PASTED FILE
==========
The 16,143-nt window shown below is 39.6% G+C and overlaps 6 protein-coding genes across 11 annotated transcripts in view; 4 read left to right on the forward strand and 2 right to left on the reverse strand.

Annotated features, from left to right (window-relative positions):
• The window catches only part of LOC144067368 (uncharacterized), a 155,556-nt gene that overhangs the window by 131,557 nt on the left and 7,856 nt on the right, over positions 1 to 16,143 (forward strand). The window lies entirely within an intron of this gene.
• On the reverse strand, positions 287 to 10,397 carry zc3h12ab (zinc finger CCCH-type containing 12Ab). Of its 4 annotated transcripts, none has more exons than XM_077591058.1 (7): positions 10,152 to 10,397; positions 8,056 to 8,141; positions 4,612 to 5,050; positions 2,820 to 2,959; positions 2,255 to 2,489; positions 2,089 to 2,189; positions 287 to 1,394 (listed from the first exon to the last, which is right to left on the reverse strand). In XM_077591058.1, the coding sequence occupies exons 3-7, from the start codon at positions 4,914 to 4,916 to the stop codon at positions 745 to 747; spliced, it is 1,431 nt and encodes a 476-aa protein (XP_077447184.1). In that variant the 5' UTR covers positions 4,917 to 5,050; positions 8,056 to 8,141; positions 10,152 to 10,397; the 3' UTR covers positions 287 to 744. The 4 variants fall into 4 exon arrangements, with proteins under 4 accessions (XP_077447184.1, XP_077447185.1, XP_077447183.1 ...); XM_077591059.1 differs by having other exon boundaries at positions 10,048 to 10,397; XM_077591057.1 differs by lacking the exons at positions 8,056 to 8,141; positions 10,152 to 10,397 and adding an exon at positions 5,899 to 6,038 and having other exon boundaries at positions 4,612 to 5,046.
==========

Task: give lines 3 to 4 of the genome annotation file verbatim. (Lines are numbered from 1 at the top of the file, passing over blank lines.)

• The window catches only part of LOC144067368 (uncharacterized), a 155,556-nt gene that overhangs the window by 131,557 nt on the left and 7,856 nt on the right, over positions 1 to 16,143 (forward strand). The window lies entirely within an intron of this gene.
• On the reverse strand, positions 287 to 10,397 carry zc3h12ab (zinc finger CCCH-type containing 12Ab). Of its 4 annotated transcripts, none has more exons than XM_077591058.1 (7): positions 10,152 to 10,397; positions 8,056 to 8,141; positions 4,612 to 5,050; positions 2,820 to 2,959; positions 2,255 to 2,489; positions 2,089 to 2,189; positions 287 to 1,394 (listed from the first exon to the last, which is right to left on the reverse strand). In XM_077591058.1, the coding sequence occupies exons 3-7, from the start codon at positions 4,914 to 4,916 to the stop codon at positions 745 to 747; spliced, it is 1,431 nt and encodes a 476-aa protein (XP_077447184.1). In that variant the 5' UTR covers positions 4,917 to 5,050; positions 8,056 to 8,141; positions 10,152 to 10,397; the 3' UTR covers positions 287 to 744. The 4 variants fall into 4 exon arrangements, with proteins under 4 accessions (XP_077447184.1, XP_077447185.1, XP_077447183.1 ...); XM_077591059.1 differs by having other exon boundaries at positions 10,048 to 10,397; XM_077591057.1 differs by lacking the exons at positions 8,056 to 8,141; positions 10,152 to 10,397 and adding an exon at positions 5,899 to 6,038 and having other exon boundaries at positions 4,612 to 5,046.